Cat wrecks three lives in ‘Wink’

A missing cat leads to the undoing of the three human characters in Jen Silverman’s “Wink,” a world premiere presented by Marin Theatre Company.

The cat, Wink, was loved by Sofie (Liz Sklar) and despised by her husband, Gregor (Seann Gallagher). Both are separately seeing a psychiatrist, Dr. Frans (Kevin R. Free), about their troubled marriage.

Gregor tells Dr. Frans that, unbeknownst to Sofie, he killed the cat by skinning it and burying it in the garden. However, he saved the skin and keeps it in a box.

As advised by Dr. Frans, Sofie numbly does housework until one day, while vacuuming, she goes berserk.

She strews boxes of cat toys onto the floor and upends the cat perches and even the furniture. For the coup de grâce, she pounds holes in the walls.

When Gregor returns from work, she says an attacker made the mess. In her mind, she calls him Roland and attributes all sorts of disasters to him.

Next, Wink (John William Watkins), wearing nothing but a flesh-colored thong and smeared with dirt, vaults onto the wall.

Soon he moves in on Dr. Frans in a relationship that has homoerotic overtones.

By the play’s end, all three humans are in bad shape, but Wink has departed to go about his cat ways.

As directed by Mike Donahue, the four actors are superb, but special note needs to be made of Watkins’ ability to mimic a cat’s movements even though the character is weird.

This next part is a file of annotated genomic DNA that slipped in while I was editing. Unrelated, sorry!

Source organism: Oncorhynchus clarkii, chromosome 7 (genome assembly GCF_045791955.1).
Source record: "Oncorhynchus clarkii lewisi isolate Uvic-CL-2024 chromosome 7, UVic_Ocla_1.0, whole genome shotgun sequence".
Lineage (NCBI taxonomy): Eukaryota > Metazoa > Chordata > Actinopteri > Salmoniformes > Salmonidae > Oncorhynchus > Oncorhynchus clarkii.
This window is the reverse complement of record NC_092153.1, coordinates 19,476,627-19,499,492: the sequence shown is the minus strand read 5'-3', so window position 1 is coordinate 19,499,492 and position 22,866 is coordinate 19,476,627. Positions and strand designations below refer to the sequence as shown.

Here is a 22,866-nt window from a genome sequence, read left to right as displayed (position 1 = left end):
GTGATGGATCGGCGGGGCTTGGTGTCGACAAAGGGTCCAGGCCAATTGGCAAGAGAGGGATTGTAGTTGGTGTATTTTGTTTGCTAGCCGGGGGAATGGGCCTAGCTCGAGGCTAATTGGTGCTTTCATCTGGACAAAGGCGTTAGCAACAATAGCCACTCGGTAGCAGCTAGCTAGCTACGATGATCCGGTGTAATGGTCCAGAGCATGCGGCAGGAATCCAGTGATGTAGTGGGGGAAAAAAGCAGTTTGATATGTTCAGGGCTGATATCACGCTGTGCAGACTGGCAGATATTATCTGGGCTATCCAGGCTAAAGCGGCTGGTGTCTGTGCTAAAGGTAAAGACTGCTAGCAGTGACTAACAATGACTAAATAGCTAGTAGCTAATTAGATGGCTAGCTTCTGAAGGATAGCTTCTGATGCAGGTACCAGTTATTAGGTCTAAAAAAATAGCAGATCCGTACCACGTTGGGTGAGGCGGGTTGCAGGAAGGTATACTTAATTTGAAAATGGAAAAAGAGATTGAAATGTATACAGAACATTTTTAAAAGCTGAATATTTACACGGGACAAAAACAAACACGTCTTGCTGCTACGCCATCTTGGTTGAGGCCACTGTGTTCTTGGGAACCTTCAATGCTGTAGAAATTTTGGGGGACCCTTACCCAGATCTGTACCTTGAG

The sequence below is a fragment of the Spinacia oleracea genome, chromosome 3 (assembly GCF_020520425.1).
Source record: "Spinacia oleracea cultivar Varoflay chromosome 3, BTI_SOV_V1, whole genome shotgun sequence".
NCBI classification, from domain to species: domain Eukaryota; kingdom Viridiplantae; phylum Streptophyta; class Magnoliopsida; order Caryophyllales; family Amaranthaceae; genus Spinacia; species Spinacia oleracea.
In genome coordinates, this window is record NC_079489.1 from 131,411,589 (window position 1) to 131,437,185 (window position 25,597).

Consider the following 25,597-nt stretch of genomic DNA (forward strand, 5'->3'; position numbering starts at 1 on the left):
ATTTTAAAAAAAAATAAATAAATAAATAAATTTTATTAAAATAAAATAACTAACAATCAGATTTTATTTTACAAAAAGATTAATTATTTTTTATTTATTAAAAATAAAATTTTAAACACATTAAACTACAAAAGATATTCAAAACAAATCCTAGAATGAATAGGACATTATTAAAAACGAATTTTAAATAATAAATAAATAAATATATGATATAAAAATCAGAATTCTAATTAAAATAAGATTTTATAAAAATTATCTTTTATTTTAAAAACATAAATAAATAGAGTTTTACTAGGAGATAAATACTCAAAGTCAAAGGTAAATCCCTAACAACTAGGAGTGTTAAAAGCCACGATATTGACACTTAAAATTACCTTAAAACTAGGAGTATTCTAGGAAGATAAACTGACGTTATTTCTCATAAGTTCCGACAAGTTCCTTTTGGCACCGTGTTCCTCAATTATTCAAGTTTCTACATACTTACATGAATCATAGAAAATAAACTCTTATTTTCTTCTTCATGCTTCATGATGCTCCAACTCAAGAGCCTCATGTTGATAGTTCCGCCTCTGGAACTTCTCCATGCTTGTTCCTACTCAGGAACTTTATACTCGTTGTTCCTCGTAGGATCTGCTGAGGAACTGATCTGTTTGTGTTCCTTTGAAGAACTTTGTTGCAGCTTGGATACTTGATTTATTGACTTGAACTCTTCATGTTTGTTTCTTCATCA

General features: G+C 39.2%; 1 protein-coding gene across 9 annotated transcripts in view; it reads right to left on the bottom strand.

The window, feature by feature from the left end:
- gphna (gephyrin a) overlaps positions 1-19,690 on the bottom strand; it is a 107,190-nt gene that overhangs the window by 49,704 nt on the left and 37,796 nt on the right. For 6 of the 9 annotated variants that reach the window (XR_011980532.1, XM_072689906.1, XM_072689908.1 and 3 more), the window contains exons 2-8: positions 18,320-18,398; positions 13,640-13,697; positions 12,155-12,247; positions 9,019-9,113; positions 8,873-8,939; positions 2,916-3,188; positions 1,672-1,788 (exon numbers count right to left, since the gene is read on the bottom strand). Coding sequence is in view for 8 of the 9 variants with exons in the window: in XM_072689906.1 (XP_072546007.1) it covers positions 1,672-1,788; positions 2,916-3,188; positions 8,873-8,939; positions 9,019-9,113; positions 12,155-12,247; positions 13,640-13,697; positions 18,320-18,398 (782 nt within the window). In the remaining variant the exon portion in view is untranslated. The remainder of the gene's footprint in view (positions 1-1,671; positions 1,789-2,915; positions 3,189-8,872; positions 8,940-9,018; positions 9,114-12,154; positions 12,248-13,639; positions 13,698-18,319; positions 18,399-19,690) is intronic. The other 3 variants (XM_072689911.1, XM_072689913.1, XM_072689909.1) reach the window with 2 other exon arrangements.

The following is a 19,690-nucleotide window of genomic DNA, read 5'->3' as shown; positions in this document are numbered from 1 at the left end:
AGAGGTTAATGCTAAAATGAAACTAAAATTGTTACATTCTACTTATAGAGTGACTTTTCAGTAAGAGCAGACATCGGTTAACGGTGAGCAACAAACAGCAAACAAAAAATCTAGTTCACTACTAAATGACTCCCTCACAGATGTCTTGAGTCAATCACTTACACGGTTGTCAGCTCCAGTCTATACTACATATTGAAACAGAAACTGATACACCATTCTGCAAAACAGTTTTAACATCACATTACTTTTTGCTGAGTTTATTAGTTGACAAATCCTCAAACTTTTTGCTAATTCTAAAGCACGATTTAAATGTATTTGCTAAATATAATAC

The set, which doubles as Sofie and Gregor’s home and as Dr. Frans’ office, is by Dane Laffrey, who also designed the costumes.

Lighting is by Jen Schreiver, sound by Jake Rodriguez and fight choreography by Dave Maier. Daniel Kluger wrote the song that Sofie sings.

Laced with dark humor, “Wink” is preposterous but fascinating.

Running about 75 minutes with no intermission, it will continue through July 7 at Marin Theatre Company, 397 Miller Ave., Mill Valley.

For tickets and information, call (415) 388-5208 or visit www.marintheatre.org.

 

About the Author

Judy RichterJudy reviews San Francisco Bay Area theater and writes feature articles about activities of the Stanford women's basketball team and Fast Break Club. A longtime Bay Area journalist, she is retired from the San Francisco Chronicle, where she was a writer and copy editor.View all posts by Judy Richter →